An edition of: WaterAtlas.orgPresented By: USF Water Institute

Water-Related News

Federal ‘Wild and Scenic’ status sought for Little Manatee River

The Little Manatee River is getting a lot of love from local officials who want to safeguard “the special character” of the free-flowing river and its immediate environment, prompting one congressman to push for federal aid.

Hillsborough County and Manatee County commissioners have unanimously approved respective resolutions that call for the designation of the Little Manatee River, including appropriate tributaries other than the South Fork, as a component or potential component of the Wild and Scenic Rivers System.

Hillsborough County Commissioner Stacy White said he worked to get both resolutions passed after U.S. Rep. Vern Buchanan said unanimous votes from both parties would prompt him to action. Upon learning of the resolutions adopted this summer, Buchanan’s staff sent a confirming response this month on behalf of the congressman from Sarasota.

Calling the Little Manatee River “a local treasure” and “an important recreational asset and vital wildlife habitat,” Buchanan said he looks “forward to working with Hillsborough and Manatee counties and other stakeholders to advance legislation to designate the Little Manatee River as part of the Wild and Scenic Rivers System.”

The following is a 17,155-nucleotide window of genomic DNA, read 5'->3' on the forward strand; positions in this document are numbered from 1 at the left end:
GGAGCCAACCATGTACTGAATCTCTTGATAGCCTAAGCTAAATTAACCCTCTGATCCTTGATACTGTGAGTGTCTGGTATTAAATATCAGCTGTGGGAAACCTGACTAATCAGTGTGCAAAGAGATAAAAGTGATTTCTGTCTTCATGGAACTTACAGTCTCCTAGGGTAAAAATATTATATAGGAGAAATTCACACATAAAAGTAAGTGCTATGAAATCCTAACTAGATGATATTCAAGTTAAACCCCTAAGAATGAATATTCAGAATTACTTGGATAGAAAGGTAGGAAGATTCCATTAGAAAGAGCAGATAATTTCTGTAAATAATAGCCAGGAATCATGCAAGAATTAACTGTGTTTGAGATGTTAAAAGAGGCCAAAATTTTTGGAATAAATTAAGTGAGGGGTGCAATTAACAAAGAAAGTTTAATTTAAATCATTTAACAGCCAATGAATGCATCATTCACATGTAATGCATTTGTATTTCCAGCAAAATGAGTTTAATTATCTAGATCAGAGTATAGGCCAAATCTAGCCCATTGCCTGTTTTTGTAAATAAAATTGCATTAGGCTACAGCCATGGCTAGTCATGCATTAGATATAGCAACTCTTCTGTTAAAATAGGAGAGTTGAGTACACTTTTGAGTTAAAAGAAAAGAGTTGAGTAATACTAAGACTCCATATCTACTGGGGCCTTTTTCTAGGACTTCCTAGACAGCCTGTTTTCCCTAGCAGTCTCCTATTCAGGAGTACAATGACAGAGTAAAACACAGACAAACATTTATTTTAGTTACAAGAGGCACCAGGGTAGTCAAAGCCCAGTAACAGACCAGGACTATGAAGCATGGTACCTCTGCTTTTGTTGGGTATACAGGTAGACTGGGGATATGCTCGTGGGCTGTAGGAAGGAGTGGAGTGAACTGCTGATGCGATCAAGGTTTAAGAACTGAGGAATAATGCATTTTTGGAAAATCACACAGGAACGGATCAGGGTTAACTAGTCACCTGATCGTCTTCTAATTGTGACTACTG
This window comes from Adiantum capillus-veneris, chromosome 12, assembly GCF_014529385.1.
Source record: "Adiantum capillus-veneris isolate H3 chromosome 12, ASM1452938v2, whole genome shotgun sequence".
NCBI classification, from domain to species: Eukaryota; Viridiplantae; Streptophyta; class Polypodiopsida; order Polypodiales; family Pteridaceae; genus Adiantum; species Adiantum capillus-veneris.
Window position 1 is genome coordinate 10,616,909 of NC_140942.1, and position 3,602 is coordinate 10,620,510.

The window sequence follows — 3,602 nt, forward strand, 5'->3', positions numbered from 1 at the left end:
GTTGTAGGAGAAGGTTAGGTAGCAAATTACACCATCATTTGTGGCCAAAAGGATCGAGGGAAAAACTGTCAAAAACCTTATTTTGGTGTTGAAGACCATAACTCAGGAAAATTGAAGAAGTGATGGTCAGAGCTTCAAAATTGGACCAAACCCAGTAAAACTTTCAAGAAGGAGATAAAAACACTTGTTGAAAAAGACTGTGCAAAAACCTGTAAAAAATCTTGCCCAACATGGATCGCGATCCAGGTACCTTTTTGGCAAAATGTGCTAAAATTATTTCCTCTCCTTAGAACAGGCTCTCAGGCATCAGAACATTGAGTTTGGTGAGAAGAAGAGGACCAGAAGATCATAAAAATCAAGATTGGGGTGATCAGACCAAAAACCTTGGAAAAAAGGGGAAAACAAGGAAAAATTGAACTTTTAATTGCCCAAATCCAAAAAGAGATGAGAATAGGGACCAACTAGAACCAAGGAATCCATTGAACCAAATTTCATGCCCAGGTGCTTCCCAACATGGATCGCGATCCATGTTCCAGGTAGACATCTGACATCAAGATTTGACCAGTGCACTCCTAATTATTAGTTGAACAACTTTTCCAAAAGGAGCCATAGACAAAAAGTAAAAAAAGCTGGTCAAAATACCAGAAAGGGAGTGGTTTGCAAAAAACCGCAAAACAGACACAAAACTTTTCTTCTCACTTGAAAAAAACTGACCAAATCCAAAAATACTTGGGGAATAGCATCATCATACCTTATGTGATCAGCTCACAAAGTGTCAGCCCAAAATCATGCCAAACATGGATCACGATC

Already designated an Outstanding Florida Water, Little Manatee River would become one of only three Florida rivers to have federal wild and scenic status, along with Loxahatchee River (near the southeast coast) and Wekiva River (north of Orlando).

Algae panel puts together 'roadmap' for lawmakers

A document discussed Monday by the state’s Blue-Green Algae Task Force should be viewed, members said, as a broad roadmap for lawmakers with the 2020 legislative session less than 100 days away.

And task force members, meeting in Gainesville to further edit the document, said they will look in future meetings beyond Lake Okeechobee and nearby waterways that have been plagued by toxic algae.

Member Wendy Graham, director of the Water Institute at the University of Florida, said it is important to reassure people “we haven’t forgotten about ground waters and springs and that sort of thing, coastal systems.”

Member James Sullivan, executive director of Florida Atlantic University’s Harbor Branch, added that the document should be clearer that the focus isn’t exclusively Lake Okeechobee and the St. Lucie and Caloosahatchee estuaries.

Stagnant Holmes Beach lake sparks concerns, stirs action

People who live on Spring Lake in Holmes Beach are concerned about their health and property values.

The lake is suffering.

At a Sept. 24 city commission meeting, Eran Wasserman, project manager for LTA engineers, the engineering firm contracted by the city, reviewed the status of the lake following resident complaints of a stench and numerous dead fish after the Sept. 17 activation of an aeration system.

The city commission approved the installation of the system to clean the brackish lake between 68th and 70th streets, which accumulated 3 feet of muck after a sewage spill in 2015. About 22,000 gallons of waste poured from a ruptured Manatee County sewer line into the lake.

Following testing in March that indicated poor water quality, the city decided to install a system that would generate millions of small air bubbles to circulate and blend the murky, salt- and freshwater mixture and vent harmful gases, allowing more oxygen absorption.